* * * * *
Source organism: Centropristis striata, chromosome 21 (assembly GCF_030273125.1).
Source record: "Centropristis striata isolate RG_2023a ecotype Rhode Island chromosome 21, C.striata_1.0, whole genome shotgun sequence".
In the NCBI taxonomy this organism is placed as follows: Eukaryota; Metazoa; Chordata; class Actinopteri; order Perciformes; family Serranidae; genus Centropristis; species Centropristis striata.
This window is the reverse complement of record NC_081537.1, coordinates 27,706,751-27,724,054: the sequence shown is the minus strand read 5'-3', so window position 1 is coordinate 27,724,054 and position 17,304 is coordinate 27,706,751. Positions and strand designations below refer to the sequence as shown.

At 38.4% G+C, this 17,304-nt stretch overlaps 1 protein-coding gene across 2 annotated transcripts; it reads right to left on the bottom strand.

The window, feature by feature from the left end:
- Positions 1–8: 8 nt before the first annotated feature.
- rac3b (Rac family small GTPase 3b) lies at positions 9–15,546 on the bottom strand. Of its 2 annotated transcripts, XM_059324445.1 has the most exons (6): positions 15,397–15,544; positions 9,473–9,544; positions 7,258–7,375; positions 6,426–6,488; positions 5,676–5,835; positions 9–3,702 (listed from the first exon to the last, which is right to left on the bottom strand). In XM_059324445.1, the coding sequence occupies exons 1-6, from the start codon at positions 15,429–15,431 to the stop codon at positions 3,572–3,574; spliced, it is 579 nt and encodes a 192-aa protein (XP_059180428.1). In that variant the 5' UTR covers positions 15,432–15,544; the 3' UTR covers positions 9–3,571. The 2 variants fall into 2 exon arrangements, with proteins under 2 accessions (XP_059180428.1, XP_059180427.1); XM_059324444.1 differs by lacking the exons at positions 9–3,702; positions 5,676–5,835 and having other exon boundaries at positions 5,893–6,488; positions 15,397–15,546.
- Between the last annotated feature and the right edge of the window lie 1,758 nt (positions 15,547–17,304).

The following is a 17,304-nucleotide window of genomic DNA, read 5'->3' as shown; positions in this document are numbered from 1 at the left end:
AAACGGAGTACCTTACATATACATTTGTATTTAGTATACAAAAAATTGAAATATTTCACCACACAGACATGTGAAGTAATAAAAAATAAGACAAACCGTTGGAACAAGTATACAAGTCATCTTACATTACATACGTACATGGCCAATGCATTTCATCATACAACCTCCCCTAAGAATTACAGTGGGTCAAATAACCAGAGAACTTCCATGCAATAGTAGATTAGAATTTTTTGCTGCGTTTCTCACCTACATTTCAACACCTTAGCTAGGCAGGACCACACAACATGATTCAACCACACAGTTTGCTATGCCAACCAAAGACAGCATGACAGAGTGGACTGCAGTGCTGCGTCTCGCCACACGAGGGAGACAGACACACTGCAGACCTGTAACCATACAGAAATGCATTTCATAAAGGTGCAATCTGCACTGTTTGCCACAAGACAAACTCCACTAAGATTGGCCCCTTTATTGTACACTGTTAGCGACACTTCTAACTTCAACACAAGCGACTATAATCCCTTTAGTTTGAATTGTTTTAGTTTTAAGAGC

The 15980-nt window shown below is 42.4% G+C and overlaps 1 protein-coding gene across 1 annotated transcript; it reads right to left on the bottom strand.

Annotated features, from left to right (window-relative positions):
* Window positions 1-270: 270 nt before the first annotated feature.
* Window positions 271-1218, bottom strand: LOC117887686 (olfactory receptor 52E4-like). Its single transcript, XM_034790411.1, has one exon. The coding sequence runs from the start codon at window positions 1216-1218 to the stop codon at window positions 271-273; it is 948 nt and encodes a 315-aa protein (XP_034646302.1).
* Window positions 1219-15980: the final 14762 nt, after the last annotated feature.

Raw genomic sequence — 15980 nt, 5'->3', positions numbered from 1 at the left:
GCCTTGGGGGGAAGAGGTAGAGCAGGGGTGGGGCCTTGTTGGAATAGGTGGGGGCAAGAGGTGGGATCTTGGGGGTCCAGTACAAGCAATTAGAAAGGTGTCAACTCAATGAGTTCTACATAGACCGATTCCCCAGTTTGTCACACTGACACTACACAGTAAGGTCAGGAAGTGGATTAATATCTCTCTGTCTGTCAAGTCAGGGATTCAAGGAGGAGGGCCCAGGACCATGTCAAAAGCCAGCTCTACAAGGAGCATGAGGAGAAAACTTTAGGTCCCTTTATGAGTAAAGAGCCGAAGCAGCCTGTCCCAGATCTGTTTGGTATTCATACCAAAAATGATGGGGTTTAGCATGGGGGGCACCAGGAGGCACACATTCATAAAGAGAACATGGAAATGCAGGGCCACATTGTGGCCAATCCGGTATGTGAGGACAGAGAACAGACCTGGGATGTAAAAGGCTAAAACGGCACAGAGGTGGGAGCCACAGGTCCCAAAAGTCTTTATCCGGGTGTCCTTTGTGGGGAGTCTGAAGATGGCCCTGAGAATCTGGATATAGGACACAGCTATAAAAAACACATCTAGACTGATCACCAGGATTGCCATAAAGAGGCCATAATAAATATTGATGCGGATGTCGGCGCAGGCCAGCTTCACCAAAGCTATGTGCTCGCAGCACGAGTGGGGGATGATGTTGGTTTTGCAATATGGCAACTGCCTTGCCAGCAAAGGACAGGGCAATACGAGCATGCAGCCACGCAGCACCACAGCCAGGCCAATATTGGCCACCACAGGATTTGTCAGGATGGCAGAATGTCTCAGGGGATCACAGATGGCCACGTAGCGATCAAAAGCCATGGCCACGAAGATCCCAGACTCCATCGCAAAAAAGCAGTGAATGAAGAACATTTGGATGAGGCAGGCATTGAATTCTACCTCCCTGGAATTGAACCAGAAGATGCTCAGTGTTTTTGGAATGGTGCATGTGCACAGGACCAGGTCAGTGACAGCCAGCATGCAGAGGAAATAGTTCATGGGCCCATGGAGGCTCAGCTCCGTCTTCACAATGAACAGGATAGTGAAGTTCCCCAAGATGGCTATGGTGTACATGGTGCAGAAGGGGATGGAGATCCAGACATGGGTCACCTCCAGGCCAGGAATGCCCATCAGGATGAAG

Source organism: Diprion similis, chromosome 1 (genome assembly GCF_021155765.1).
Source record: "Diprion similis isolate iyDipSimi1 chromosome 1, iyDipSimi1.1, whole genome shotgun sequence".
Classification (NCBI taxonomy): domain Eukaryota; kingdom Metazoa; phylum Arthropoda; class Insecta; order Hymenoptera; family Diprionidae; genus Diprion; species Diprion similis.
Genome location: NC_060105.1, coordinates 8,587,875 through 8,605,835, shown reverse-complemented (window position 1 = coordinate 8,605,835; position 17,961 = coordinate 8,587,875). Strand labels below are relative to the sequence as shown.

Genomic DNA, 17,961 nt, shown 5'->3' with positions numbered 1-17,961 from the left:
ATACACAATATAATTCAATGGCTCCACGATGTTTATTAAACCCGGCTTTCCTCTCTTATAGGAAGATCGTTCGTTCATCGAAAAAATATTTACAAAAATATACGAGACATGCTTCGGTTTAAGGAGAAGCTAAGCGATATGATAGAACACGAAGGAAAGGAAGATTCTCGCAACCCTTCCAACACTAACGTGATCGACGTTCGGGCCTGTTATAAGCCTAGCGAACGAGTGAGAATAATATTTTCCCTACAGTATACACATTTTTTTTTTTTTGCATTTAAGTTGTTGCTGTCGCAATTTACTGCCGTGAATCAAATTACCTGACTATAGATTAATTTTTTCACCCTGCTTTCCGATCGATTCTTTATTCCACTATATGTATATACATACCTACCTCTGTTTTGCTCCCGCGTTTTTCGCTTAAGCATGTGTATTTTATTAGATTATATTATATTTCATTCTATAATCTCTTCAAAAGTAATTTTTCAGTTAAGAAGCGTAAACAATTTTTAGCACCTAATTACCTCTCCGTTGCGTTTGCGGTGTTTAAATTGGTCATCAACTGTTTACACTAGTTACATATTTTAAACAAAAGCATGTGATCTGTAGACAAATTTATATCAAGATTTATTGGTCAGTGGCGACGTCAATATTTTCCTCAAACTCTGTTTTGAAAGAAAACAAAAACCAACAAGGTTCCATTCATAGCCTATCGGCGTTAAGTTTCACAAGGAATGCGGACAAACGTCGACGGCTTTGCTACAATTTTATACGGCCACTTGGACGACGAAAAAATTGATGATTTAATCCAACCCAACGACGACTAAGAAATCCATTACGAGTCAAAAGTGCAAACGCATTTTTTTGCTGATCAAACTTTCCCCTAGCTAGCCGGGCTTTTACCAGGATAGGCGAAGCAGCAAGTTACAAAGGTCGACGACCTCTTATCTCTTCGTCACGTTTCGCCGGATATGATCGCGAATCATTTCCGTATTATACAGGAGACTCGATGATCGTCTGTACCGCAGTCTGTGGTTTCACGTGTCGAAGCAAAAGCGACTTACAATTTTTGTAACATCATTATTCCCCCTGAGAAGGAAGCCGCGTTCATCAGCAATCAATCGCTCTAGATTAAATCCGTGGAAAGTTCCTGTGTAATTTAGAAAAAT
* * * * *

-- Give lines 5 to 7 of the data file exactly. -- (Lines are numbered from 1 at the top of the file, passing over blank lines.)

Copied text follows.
At 38.4% G+C, this 17,304-nt stretch overlaps 1 protein-coding gene across 2 annotated transcripts; it reads right to left on the bottom strand.

The window, feature by feature from the left end:
- Positions 1–8: 8 nt before the first annotated feature.